Real face of Pakistan
Realpolitik with Balbir K. Punj
While General Musharraf continues to make anti terrorist noises, the blood trail of any major terrorist strike?futile attack on Ayodhya temple, spate of bombings in London or recent infiltration bid in Kashmir again?invariably leads through Pakistan. The natural question is?does Pakistan continue with its policy of exporting terrorism or has it undergone a metamorphosis after 9/11?
I think it is not possible to answer this question in black and white, for there is no one Pakistan. There are wheels within wheels ? sometimes working in tandem with each other and at times at cross purposes. There are powerful sections of Pakistani society and establishment who treat promotion of terrorism to fight the infidels (read Hindu, Jew and Christian civilizations) as a part of their divine duty. And in the process, they target those fellow Muslims and Pakistanis as well, who do refuse to be their partners in their ?holy? war against kafirs.
The fact that Pakistan is going through a crisis of confidence over its past support and proactive support to jehadi terror mongers and to forced Islamisation is well-documented. A section of the ruling elite and particularly growing middle class there has begun to have doubts over this past. If you spot one silver line on the cloud it does not make the cloud white but it gives us hope in the hour of darkness in basic human nature reasserting somewhere. It is in our interest as much as in the interest of civil society the world over that we encourage those who have begun to question the Jehadism. But not only in our country but among international community there are doubts whether the Musharraf Government'santi-terrorism stand is genuine or only tactical.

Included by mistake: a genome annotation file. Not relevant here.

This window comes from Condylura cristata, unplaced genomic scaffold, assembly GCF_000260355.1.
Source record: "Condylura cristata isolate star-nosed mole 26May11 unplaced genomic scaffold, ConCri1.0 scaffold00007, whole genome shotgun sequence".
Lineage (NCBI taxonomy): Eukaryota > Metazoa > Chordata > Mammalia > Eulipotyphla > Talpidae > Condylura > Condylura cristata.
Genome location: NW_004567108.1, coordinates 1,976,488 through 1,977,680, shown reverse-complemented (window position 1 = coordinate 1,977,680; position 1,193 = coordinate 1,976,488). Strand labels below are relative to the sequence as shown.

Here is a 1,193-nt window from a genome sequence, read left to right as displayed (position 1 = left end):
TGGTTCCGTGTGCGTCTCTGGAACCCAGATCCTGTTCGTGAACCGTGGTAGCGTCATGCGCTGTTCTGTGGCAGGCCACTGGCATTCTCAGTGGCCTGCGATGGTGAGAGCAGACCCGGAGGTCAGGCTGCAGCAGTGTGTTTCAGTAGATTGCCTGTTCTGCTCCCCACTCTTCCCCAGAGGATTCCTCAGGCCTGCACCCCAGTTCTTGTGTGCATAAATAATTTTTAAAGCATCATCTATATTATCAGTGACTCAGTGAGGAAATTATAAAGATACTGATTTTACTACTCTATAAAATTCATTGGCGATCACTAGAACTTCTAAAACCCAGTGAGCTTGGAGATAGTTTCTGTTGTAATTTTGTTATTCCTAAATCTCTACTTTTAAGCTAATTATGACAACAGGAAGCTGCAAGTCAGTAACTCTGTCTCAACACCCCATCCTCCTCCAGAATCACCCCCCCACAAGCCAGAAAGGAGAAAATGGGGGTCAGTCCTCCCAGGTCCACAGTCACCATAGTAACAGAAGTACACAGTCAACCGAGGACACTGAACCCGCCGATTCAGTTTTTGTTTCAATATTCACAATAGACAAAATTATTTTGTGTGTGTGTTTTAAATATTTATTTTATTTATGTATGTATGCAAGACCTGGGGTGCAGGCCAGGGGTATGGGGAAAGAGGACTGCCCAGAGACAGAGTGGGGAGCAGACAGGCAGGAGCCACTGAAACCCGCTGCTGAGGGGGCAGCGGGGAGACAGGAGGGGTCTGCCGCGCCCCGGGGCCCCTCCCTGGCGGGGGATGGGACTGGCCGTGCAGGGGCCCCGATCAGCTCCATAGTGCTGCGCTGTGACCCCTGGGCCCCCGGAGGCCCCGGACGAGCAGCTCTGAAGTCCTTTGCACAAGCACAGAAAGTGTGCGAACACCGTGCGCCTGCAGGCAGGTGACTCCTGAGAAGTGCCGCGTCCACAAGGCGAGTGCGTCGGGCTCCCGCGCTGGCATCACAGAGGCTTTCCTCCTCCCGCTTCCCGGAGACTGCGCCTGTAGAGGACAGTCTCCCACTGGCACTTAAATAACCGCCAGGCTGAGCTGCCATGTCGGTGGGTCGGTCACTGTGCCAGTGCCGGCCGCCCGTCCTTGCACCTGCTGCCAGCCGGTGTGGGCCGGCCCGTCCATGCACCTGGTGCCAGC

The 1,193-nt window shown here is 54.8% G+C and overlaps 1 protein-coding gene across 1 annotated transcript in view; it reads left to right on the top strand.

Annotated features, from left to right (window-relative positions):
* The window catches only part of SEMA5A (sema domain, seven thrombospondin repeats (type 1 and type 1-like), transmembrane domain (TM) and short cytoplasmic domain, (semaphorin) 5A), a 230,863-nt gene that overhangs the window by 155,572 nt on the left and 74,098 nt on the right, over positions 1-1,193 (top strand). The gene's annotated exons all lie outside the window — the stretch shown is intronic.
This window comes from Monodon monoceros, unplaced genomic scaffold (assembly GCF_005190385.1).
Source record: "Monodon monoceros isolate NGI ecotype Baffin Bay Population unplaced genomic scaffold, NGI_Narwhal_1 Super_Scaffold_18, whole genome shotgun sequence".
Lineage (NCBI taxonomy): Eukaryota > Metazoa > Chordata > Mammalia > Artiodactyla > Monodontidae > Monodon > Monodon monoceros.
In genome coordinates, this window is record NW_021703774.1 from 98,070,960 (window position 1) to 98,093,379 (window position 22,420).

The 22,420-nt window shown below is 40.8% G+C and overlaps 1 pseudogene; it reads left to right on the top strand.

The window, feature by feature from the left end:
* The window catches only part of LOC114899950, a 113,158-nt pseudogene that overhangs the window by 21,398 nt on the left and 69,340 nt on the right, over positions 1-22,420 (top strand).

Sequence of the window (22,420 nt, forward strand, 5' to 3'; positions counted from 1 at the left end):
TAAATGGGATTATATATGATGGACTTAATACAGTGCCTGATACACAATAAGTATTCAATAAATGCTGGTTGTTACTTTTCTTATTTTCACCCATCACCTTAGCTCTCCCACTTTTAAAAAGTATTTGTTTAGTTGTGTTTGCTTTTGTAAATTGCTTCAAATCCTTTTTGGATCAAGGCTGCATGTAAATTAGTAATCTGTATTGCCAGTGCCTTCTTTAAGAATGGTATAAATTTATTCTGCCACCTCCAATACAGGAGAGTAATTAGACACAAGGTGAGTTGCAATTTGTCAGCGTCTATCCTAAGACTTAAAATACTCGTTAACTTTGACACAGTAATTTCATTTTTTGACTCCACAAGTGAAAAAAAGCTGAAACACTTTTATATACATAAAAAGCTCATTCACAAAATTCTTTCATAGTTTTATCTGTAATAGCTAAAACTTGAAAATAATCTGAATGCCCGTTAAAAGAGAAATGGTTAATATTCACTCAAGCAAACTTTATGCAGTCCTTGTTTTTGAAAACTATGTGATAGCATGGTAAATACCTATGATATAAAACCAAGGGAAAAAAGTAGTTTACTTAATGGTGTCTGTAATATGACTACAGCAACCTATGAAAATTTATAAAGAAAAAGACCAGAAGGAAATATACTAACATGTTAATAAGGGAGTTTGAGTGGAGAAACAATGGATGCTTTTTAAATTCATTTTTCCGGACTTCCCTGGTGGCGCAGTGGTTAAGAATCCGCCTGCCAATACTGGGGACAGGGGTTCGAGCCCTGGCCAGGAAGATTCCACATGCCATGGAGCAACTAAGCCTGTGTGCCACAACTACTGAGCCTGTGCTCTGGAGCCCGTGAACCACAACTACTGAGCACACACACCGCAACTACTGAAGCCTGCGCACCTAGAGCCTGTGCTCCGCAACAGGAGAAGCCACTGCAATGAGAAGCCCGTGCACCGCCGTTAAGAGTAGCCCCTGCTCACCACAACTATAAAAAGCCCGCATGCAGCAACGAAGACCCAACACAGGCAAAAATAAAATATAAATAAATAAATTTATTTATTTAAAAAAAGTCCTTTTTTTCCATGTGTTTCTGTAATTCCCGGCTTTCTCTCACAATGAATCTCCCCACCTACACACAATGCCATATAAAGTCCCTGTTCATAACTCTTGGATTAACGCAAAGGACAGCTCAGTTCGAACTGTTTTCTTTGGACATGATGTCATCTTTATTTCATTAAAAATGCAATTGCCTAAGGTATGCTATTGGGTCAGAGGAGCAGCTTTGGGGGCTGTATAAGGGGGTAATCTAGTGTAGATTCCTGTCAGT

The Time magazine in its January 24, 2004 issue had pointed out that ?to satisfy both the US and India, he (Musharraf) closed the offices and training camps of terrorist organisations but has yet to dismantle them. For his efforts, he'sbeen branded a traitor by supporters of the Kashmiris fighting for independence from India?. Since then more terrorist strikes within Pakistan have demonstrated how the jehadi virus has caught on and deeply entrenched.
It is this Wahabi version that infiltrated into much of Muslim world through enormous donations for madrasas. In turn that lays the foundation for inspiring young Muslims to welcome suicide bombing across half the world.